in reply to Would you use 'goto' here?

For those who are interested, here is a link to one of the reasons behind the cargo cult notion of no gotos. This of course is “Go To Statement Considered Harmful”, E. Dijkstra's famous letter to the editor of Communications of the ACM, Vol. 9, No. 5 (May 1966), pp. 366-71. Like the basis of many such things, it doesn't quite say what many think—and in any event, should be read by anyone who programs or even pretends to program!

Another article that should be read in this context is found here. Actually the link is to a .pdf file created from scanner input. But still legible for all of that. This paper, “Structured Programming with go to Statements”, is by Donald Knuth, published in Current Trends in Programming Methodology, Vol. 1, Raymond T. Yeh, ed., New York, NY., 1977. In it Knuth details a history of the go to discussion and then follows with his position and rationale.

This pair make a good start, but only a start. If you want more before you come to an informed opinion, try Classics in Software Engineering Editied by Edward Nash Yourdon, New York, NY., Yourdon Press, 1979. While sadly out of print, this shows up from time to time at Powell's Technical in Portland. Try


p.s. Do I use gotos? Of course I do, I'm an assembler hack—can't get there from here without them!

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Re (tilly) 2: Would you use 'goto' here?
by tilly (Archbishop) on Dec 07, 2001 at 22:36 UTC
    Thank you for the link to Knuth's paper.

    I have read about it before, but not read it. As normally happens, there are insights in the original that are forgotten later. One of the best ones so far for me is the note on p277 which points to a proof by Rao Kosaraju that implies that the normal structured programming constructs, with loop control, with named loops is sufficient to replace any algorithm using gotos with an equivalent one without goto which does no extra computation. (The key point being no extra computation.) I find this an interesting theoretical validation of the point that loop control and named loops in Perl is sufficient to replace the vast majority of reasonable gotos in other languages.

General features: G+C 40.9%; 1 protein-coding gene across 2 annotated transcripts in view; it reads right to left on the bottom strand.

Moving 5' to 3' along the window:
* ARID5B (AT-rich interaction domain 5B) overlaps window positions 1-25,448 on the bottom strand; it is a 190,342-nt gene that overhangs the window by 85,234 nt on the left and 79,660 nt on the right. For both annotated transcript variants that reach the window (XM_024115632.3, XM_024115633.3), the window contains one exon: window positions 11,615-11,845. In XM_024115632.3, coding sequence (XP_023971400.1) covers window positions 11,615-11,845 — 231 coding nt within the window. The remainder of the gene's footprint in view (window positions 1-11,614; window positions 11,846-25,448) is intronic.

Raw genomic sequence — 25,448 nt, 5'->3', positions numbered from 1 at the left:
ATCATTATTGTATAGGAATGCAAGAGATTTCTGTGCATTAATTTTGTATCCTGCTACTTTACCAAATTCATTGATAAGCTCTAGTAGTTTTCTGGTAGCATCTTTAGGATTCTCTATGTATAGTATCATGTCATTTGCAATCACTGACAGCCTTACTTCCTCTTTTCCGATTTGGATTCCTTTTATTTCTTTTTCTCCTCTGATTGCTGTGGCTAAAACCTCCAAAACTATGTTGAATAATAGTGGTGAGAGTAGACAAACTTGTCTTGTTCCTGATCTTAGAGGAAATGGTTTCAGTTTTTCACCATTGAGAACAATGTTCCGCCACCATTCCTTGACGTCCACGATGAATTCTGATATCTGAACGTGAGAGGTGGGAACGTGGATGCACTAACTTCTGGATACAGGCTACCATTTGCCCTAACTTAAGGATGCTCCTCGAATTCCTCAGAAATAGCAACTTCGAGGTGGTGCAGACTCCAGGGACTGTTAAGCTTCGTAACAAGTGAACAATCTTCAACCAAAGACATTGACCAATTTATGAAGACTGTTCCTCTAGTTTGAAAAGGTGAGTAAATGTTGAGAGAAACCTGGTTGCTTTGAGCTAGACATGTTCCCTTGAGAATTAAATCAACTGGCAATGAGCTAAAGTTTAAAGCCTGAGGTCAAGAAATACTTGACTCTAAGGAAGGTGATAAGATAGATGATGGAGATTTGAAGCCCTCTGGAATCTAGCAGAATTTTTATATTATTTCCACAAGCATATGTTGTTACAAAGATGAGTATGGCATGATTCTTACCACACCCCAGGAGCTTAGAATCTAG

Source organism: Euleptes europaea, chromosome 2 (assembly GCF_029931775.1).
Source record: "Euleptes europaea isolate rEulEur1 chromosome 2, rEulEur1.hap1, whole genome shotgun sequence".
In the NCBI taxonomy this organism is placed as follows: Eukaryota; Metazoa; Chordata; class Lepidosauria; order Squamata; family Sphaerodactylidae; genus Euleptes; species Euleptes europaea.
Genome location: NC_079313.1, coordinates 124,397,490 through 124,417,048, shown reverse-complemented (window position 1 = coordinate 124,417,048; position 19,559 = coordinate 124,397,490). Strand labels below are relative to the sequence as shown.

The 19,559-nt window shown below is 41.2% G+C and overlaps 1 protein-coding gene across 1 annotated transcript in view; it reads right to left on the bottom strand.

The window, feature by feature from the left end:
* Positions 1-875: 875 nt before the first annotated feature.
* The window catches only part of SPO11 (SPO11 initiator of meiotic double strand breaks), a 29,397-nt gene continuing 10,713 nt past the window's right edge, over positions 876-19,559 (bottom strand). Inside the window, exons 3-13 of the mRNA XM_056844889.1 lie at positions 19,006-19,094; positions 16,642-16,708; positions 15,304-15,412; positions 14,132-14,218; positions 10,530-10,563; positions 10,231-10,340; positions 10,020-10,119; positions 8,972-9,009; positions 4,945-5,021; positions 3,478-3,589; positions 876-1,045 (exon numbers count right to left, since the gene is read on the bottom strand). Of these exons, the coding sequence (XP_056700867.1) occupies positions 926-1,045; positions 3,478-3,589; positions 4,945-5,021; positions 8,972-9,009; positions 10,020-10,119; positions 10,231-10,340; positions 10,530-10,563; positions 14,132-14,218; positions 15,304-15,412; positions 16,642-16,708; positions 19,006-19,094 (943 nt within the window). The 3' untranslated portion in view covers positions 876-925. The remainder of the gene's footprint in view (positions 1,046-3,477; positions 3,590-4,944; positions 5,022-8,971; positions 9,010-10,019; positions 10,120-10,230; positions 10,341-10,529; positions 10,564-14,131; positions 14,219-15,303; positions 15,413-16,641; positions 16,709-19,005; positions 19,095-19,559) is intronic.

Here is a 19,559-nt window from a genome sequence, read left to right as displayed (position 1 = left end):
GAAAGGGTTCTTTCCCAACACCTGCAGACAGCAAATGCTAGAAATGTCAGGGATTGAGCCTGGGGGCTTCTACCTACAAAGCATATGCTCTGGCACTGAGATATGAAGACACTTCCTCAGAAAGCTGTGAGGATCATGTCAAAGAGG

And if you go on to p282 you will find the following quote:

    Certain go to statements which arise in connection with well-understood transformations are acceptable, provided that the program documentation explains what the transformation was.
    The example that he demonstrated this with was taking an obvious recursive algorithm, recognizing tail-recursion, and rewriting it for efficiency. This involved introducing gotos. In my note to Ovid above I used the examples of implementing a finite state machine, and TheDamian's Switch.

    And then there are the comments which are fascinating in hindsight. For instance the one on p295 about how a given level of abstraction often defines several related routines and data definitions. His example is how the representation of a table is tied to the routines you need for storing to and fetching from it. His assertion that the next generation of languages will probably take into account such related routines seems to me to be an excellent anticipation of OO programming...

    And his closing note about the future seems to be an excellent description of the present. Higher level languages like Perl often contain goto, but people just don't see the need to use it, and so the issue faces away. However, as he said, it remains true that if you let beginners know about goto and leave them with the opinion that it is OK to use the feature, they will discover many cases where they "need" goto, but the cause of the need is poor planning on their part, and they would be better off hitting the roadblock, backing off, and then rethinking rather than working their way forward into more trouble by adding gotos...